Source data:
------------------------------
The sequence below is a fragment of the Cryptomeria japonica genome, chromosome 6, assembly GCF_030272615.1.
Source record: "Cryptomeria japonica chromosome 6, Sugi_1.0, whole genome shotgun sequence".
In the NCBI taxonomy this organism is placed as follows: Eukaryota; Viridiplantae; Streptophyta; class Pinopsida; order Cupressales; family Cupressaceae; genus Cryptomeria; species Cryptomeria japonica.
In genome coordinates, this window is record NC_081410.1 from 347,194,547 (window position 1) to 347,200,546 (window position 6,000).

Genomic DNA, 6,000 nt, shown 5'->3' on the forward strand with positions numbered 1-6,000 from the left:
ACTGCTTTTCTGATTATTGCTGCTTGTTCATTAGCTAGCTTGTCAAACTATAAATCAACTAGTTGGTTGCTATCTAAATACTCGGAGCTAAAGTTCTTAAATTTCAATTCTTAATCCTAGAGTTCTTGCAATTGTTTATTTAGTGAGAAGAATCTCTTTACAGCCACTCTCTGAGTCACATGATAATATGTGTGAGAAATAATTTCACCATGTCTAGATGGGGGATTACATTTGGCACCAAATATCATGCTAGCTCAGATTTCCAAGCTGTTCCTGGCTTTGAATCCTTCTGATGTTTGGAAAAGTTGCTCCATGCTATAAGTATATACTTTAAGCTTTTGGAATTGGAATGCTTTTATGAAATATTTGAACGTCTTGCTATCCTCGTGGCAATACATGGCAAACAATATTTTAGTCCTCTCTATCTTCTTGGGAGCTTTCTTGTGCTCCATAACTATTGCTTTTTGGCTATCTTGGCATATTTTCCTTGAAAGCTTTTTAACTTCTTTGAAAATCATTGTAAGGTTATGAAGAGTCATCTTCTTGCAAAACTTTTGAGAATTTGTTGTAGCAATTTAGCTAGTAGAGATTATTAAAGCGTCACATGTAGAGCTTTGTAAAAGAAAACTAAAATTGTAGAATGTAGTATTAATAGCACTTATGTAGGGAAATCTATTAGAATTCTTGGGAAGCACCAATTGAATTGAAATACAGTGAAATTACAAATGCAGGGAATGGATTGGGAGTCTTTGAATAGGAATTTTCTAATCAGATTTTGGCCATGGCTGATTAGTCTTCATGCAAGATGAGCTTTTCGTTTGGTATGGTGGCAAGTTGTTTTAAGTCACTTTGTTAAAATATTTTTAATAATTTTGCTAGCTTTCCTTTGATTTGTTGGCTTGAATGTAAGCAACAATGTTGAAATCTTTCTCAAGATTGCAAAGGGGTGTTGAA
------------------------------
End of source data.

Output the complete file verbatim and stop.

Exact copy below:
The sequence below is a fragment of the Cryptomeria japonica genome, chromosome 6, assembly GCF_030272615.1.
Source record: "Cryptomeria japonica chromosome 6, Sugi_1.0, whole genome shotgun sequence".
In the NCBI taxonomy this organism is placed as follows: Eukaryota; Viridiplantae; Streptophyta; class Pinopsida; order Cupressales; family Cupressaceae; genus Cryptomeria; species Cryptomeria japonica.
In genome coordinates, this window is record NC_081410.1 from 347,194,547 (window position 1) to 347,200,546 (window position 6,000).

Genomic DNA, 6,000 nt, shown 5'->3' on the forward strand with positions numbered 1-6,000 from the left:
ACTGCTTTTCTGATTATTGCTGCTTGTTCATTAGCTAGCTTGTCAAACTATAAATCAACTAGTTGGTTGCTATCTAAATACTCGGAGCTAAAGTTCTTAAATTTCAATTCTTAATCCTAGAGTTCTTGCAATTGTTTATTTAGTGAGAAGAATCTCTTTACAGCCACTCTCTGAGTCACATGATAATATGTGTGAGAAATAATTTCACCATGTCTAGATGGGGGATTACATTTGGCACCAAATATCATGCTAGCTCAGATTTCCAAGCTGTTCCTGGCTTTGAATCCTTCTGATGTTTGGAAAAGTTGCTCCATGCTATAAGTATATACTTTAAGCTTTTGGAATTGGAATGCTTTTATGAAATATTTGAACGTCTTGCTATCCTCGTGGCAATACATGGCAAACAATATTTTAGTCCTCTCTATCTTCTTGGGAGCTTTCTTGTGCTCCATAACTATTGCTTTTTGGCTATCTTGGCATATTTTCCTTGAAAGCTTTTTAACTTCTTTGAAAATCATTGTAAGGTTATGAAGAGTCATCTTCTTGCAAAACTTTTGAGAATTTGTTGTAGCAATTTAGCTAGTAGAGATTATTAAAGCGTCACATGTAGAGCTTTGTAAAAGAAAACTAAAATTGTAGAATGTAGTATTAATAGCACTTATGTAGGGAAATCTATTAGAATTCTTGGGAAGCACCAATTGAATTGAAATACAGTGAAATTACAAATGCAGGGAATGGATTGGGAGTCTTTGAATAGGAATTTTCTAATCAGATTTTGGCCATGGCTGATTAGTCTTCATGCAAGATGAGCTTTTCGTTTGGTATGGTGGCAAGTTGTTTTAAGTCACTTTGTTAAAATATTTTTAATAATTTTGCTAGCTTTCCTTTGATTTGTTGGCTTGAATGTAAGCAACAATGTTGAAATCTTTCTCAAGATTGCAAAGGGGTGTTGAA